What chord progressions are most often used in traditional Celtic music, such as aires, jigs, and reels?

For example, harmonies in classical music are dictated by the common practice rules and focus a lot on the dominant chord and voice leading. Blues and jazz use the twelve-bar blues and its variations and often use the progression ii-V-I. Jazz also uses more complex progressions like the Coltrane changes and modal chords. What's an analogous description of the chord progressions typically used in Celtic music?


3 Answers 3


There are many English folk songs and Celtic tunes and airs that use the Dorian Mode, Mixolydian Mode, and the Aeolian Mode (the Aeolian is perhaps not as exotic as the other two, so maybe these don't stick out as much).

Dorian tunes include The Swallowtail Jig, Road To Lisdoonvarna, Scarborough Fair, All Things Are Quite Silent (which also has a B Part that leans very heavily into Mixolydian), What Shall We Do With The Drunken Sailor, and many more. To modern ears, used to chord progressions, the signature chord sequence would be minor i - IV, and as with all of these modes, the bVII subtonic is used constantly to shift away from I, and to give a kind of cadence back home to I. (this is similar to how V7 cadences to I in tonal harmony, but it is a weaker tendency, and these modal progressions sound "folky" - the minor v is very much related to bVII, but in my decades-long struggle to understand pure diatonic harmony, I almost always use bVII, and throw in the minor v as a color chord here and there)

Mixolydian tunes include: As She Moved Through The Fair, Campbell's Farewell To Redgap, B Part to Old French, The Red-haired Boy, Susan O'Dwyer ( here is great link to the progression and audio for Susan O'Dwyer http://songsinirish.com/p/siun-ni-dhuibhir-lyrics-chords.html )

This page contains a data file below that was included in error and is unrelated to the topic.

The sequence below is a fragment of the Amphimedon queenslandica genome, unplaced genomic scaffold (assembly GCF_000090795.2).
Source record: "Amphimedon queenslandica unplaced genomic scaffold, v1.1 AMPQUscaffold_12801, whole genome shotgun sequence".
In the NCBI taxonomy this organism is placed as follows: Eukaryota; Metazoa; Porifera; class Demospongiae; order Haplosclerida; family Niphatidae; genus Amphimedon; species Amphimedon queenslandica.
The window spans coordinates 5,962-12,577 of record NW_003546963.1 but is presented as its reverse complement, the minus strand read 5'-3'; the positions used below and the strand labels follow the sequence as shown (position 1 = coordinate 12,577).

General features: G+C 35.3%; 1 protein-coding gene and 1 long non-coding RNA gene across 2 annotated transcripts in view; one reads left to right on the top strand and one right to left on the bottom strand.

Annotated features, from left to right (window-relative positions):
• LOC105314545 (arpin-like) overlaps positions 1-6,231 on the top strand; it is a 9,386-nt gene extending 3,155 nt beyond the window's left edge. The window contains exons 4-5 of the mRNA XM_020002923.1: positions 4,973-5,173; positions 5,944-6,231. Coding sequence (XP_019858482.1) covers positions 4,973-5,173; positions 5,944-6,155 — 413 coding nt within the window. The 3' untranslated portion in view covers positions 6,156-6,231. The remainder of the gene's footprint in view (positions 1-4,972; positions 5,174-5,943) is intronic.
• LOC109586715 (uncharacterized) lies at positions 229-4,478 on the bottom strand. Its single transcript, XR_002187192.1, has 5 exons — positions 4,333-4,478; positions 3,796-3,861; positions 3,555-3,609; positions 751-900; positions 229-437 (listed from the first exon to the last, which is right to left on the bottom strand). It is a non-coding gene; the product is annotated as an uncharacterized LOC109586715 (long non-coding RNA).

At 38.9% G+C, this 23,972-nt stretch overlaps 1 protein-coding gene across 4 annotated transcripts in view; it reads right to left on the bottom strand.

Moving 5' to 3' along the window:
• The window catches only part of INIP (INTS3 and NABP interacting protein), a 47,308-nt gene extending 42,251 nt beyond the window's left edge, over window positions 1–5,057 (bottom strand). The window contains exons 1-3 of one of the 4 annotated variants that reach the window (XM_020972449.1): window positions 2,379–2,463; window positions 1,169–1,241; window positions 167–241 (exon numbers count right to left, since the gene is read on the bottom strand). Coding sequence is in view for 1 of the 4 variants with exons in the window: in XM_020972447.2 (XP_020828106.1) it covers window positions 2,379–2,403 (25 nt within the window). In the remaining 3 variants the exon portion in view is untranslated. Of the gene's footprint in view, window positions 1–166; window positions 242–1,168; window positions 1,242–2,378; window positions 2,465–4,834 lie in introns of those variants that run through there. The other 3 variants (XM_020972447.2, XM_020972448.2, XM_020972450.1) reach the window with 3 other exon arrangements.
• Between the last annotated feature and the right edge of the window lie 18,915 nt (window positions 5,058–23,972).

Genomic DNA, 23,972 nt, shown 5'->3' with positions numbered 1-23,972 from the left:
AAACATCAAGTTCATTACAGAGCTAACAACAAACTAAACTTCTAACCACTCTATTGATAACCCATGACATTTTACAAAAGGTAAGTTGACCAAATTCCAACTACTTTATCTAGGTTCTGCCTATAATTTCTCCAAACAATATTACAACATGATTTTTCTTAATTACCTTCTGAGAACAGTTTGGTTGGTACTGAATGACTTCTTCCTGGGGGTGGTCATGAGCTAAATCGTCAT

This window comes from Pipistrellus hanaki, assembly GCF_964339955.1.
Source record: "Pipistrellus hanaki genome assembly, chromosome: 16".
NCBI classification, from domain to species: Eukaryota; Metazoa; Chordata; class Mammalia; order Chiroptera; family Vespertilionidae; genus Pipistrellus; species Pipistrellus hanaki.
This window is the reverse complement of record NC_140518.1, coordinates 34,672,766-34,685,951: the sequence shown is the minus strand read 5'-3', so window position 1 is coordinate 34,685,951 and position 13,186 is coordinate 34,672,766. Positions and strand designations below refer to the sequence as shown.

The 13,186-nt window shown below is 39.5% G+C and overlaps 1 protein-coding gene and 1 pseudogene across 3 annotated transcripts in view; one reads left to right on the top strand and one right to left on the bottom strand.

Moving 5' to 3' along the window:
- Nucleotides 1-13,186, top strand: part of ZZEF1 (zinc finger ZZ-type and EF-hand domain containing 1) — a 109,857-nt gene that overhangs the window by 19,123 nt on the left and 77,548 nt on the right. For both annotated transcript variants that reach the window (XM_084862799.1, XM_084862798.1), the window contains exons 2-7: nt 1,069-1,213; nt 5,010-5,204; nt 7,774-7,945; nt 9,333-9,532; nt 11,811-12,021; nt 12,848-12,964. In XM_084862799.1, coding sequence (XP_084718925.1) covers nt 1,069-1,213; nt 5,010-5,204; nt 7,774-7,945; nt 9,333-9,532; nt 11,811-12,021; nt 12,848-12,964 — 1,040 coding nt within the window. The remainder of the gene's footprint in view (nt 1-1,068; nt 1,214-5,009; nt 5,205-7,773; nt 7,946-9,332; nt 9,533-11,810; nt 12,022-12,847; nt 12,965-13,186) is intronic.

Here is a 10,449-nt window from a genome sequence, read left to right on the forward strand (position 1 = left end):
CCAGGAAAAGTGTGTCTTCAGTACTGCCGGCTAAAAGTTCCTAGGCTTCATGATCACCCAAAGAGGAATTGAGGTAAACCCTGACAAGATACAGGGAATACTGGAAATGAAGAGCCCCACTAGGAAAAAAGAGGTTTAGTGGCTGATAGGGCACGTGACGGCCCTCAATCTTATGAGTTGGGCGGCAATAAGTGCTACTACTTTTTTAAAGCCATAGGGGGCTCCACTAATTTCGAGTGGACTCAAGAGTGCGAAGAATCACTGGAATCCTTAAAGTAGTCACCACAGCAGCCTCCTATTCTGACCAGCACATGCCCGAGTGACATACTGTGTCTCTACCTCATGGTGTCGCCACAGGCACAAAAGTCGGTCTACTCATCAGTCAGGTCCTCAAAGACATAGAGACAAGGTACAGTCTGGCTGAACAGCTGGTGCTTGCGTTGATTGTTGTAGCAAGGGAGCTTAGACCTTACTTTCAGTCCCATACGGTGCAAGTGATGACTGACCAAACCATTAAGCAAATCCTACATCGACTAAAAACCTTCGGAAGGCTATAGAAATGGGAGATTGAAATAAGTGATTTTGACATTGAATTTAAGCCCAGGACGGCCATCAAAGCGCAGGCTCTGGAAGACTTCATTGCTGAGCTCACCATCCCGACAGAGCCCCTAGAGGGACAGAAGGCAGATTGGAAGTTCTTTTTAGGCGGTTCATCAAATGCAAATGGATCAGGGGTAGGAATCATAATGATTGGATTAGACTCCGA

A signature Mixolydian progression would be I - bVII and this is found in tons of Celtic tunes, and in quite a few Grateful Dead jams as well. For the latter, I've always used I-bVII-IV-I - I almost don't ever get sick of that!!

Aeolian tunes are always harder for me to think of, but Black Is The Color and Poor Wayfaring Stranger are two that use the minor iv - which to my ear sounds just incredibly sad!!! (yes I know that's very subjective, but in our western cultures it seems to be somewhat agreed). The first four chords to Star of the County Down are one of my favorite Aeolian progressions:

Bm - G - D - A or i - bVI - III - bVII

I've seen some discussions about Star of the County Down having some dorian tendencies and movements, but the structural bones seem to be Aeolian, unless I'm missing something....


I teach Celtic guitar for a living and could waffle about this subject all day, but I'll try and be brief!

As previous posters have said, Celtic music as it is played today is written in the following modes, in order of precedence:

Ionian (major scale) Dorian (optimistic minor- compared to the major scale it has ♭3 and ♭7) Mixolydian (blues-y major with a ♭7) Aeolian ("Natural minor"- darker than dorian)